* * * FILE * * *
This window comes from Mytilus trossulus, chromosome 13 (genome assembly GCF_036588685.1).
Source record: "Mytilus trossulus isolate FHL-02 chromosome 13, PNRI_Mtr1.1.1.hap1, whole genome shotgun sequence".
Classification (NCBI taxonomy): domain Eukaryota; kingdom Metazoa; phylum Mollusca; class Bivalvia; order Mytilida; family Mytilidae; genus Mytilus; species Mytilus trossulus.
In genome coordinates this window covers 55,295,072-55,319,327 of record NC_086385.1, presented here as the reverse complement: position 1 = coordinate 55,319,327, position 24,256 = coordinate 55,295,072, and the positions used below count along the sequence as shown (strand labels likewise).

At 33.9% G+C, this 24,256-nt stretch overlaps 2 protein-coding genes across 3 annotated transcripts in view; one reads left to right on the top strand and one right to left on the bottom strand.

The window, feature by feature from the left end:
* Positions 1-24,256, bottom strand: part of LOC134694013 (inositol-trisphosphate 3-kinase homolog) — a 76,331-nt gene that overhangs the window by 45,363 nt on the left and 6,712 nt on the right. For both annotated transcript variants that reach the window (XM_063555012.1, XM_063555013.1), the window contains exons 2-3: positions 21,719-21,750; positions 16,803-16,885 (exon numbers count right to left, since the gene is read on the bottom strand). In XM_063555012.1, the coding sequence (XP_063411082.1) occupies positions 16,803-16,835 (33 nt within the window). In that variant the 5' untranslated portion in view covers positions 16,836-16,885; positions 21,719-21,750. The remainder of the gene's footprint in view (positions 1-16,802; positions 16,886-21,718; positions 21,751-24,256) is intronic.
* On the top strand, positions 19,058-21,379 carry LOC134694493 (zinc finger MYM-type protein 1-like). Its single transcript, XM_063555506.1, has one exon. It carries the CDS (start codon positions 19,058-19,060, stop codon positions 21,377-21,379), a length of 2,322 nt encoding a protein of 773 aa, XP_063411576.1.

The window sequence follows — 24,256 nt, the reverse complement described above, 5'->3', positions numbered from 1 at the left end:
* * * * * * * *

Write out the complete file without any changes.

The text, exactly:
This window comes from Mytilus trossulus, chromosome 13 (genome assembly GCF_036588685.1).
Source record: "Mytilus trossulus isolate FHL-02 chromosome 13, PNRI_Mtr1.1.1.hap1, whole genome shotgun sequence".
Classification (NCBI taxonomy): domain Eukaryota; kingdom Metazoa; phylum Mollusca; class Bivalvia; order Mytilida; family Mytilidae; genus Mytilus; species Mytilus trossulus.
In genome coordinates this window covers 55,295,072-55,319,327 of record NC_086385.1, presented here as the reverse complement: position 1 = coordinate 55,319,327, position 24,256 = coordinate 55,295,072, and the positions used below count along the sequence as shown (strand labels likewise).

At 33.9% G+C, this 24,256-nt stretch overlaps 2 protein-coding genes across 3 annotated transcripts in view; one reads left to right on the top strand and one right to left on the bottom strand.

The window, feature by feature from the left end:
* Positions 1-24,256, bottom strand: part of LOC134694013 (inositol-trisphosphate 3-kinase homolog) — a 76,331-nt gene that overhangs the window by 45,363 nt on the left and 6,712 nt on the right. For both annotated transcript variants that reach the window (XM_063555012.1, XM_063555013.1), the window contains exons 2-3: positions 21,719-21,750; positions 16,803-16,885 (exon numbers count right to left, since the gene is read on the bottom strand). In XM_063555012.1, the coding sequence (XP_063411082.1) occupies positions 16,803-16,835 (33 nt within the window). In that variant the 5' untranslated portion in view covers positions 16,836-16,885; positions 21,719-21,750. The remainder of the gene's footprint in view (positions 1-16,802; positions 16,886-21,718; positions 21,751-24,256) is intronic.
* On the top strand, positions 19,058-21,379 carry LOC134694493 (zinc finger MYM-type protein 1-like). Its single transcript, XM_063555506.1, has one exon. It carries the CDS (start codon positions 19,058-19,060, stop codon positions 21,377-21,379), a length of 2,322 nt encoding a protein of 773 aa, XP_063411576.1.

The window sequence follows — 24,256 nt, the reverse complement described above, 5'->3', positions numbered from 1 at the left end: